National House Building Council warned twice that product was ‘accident waiting to happen’
A building control body continued allowing the use of combustible Kingspan insulation on tall buildings despite describing its certificate as “garbage”.
Wednesday’s hearing of the Grenfell Inquiry was shown a series of emails between staff at the National House Building Council (NHBC) about Kingspan’s K15 insulation in the years leading up to the 2017 fire.
The product had been given a certificate by the Local Authority Building Control, another building control body, which said it was a “material of limited combustibility” and suitable for use in buildings above 18m.
In one November 2014 email, NHBC surveyor John Lewis said the certificate was “all garbage. Hertford LABC didn’t know what they were talking about.”
He continued: “Kingspan have since done at least two tests (I suspect they’ve done more but have kept the results close to their chests because they performed so badly!) using a steel frame and a ventilated cavity and there is an issue with ongoing burning.
“Once the fire source is extinguished, the insulation continues to burn up the cavity and, in one case, continued over the cavity barrier and to the top of the test rig.
So, it ’s not clear why the LABC detail states that it’s a [material of limited combustibility] when it clearly isn’t.”
The NHBC was aware by this time of tests on K15 which had shown the product continuing to burn for 20 minutes after the laboratory flame was taken away.
The inquiry has also already heard how one test had turned the rig into a “raging inferno” that had to be extinguished because of fears it would damage the testing hall.
Lewis added in the email: ”It’s all an accident waiting to happen and we’re meeting with all the [plastic insulation] manufacturers to try and get something sorted.
“But, in the meantime, they continue to state that it’s fine and most [building control bodies] accept that at face value without sifting through the details.”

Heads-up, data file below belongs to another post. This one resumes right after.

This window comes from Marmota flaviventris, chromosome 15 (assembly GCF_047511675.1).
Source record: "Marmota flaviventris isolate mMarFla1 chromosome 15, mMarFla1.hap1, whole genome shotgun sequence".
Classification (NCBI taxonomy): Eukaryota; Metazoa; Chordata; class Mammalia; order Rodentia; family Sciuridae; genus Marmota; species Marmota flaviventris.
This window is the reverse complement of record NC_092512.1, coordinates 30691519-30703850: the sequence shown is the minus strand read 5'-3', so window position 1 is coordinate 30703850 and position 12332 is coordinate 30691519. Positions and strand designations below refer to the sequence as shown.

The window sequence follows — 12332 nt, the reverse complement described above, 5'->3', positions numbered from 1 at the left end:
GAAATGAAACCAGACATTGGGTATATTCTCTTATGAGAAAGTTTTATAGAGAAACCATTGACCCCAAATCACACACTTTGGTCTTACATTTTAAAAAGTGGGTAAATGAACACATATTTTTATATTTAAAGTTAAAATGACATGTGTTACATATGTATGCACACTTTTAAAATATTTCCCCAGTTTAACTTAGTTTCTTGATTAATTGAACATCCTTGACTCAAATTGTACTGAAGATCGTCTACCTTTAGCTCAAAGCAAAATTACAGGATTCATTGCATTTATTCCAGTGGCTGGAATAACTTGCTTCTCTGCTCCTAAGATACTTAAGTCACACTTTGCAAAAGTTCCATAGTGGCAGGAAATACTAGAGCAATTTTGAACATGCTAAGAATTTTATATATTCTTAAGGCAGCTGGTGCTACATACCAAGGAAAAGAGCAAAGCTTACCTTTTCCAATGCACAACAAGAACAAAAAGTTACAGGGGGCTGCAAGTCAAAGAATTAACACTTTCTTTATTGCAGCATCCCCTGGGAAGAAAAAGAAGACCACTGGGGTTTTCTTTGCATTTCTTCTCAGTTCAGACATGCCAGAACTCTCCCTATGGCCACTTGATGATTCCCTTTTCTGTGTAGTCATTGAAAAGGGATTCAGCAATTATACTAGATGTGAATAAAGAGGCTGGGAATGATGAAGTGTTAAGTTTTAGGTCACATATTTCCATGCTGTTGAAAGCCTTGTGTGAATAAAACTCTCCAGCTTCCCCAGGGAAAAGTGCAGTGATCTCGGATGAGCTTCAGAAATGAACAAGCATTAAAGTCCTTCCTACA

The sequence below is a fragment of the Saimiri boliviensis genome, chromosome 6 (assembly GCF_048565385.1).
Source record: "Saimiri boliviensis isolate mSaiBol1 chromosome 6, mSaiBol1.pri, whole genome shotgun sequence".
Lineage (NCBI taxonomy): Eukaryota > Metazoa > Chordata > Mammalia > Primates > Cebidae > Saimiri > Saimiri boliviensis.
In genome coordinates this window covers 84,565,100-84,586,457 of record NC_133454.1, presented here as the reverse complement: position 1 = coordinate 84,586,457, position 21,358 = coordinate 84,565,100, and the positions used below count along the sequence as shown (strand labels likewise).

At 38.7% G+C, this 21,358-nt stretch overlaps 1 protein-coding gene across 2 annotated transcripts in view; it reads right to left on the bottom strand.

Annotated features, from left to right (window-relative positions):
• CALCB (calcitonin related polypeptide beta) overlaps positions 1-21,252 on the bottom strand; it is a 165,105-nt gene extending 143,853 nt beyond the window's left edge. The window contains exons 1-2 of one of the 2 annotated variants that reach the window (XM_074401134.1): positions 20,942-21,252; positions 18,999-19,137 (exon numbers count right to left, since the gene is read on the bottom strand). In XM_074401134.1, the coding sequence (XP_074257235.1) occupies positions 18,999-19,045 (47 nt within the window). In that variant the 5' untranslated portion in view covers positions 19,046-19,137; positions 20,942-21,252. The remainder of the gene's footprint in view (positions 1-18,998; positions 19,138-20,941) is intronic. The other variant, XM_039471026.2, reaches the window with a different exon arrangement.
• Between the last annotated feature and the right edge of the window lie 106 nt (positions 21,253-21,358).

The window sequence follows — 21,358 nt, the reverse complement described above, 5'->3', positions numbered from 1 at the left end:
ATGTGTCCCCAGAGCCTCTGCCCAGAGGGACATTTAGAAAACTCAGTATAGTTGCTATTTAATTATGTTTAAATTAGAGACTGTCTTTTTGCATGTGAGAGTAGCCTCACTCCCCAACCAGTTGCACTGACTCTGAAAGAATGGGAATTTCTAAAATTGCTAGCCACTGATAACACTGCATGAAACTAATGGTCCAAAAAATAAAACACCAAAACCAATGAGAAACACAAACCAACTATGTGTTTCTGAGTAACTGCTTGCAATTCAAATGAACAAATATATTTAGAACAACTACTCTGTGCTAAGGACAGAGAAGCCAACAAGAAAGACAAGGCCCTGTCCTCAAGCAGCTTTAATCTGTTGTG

Lewis had been responding to a surveyor at a different firm who had asked whether the LABC certificate was valid.
Two weeks earlier, NHBC head of technical operations Steve Evans had emailed Arup fire consultant Barbara Lane about the certificate and asking if she would be interested in meeting.
Lane, who has appeared several times at the inquiry as an expert witness, replied within half an hour to the email.
She said: ”Arup are actually deeply concerned about the lack of understanding of assemblies and the ongoing incorrect use of test reports for individual materials being applied to more complex building envelope forms.
”The use of highly combustible materials in residential buildings is now simply an accident waiting to happen.”
Lewis had been copied into the correspondence, which the inquiry heard is why he had used the same phrase “accident waiting to happen” in his later email.
Inquiry counsel Richard Millett QC asked Evans: “Did Barbara Lane’s timely response indicating to you that she believed that this was an accident waiting to happen concern you at all?”
Evans replied: “I wouldn’t say ”concern” is the word. It again assured me that we were going to be able to move forward and meet with Arups, and they had, you know, concerns about the product.”
Asked by Millett if he thought Lane had been “exaggerating” or if her warning should be taken seriously, Evans replied: “At this point, I hadn’t met Barbara Lane, so I couldn’t tell if she was exaggerating or what. I didn’t know if this was terminology she used on a daily basis or what. So I couldn’t pass a comment on that.”
He added: “I took this whole issue seriously, that’s why I’d spent most of the previous 10 months trying to work with industry to find a solution.”
Millett then asked if the NHBC had continued allowing the use of K15 on high rise buildings because it would have been “bad for business to suddenly stop approving” the product and would have “caused an upheaval and a barrage of enquiries”.
Evans replied: “We wanted to avoid confusion in the industry, and we wanted to work with industry to resolve that confusion.
“It was not done to protect market share, it was not done with any other reason than to allow industry to give us the information so we could make an informed decision.”
The inquiry continues.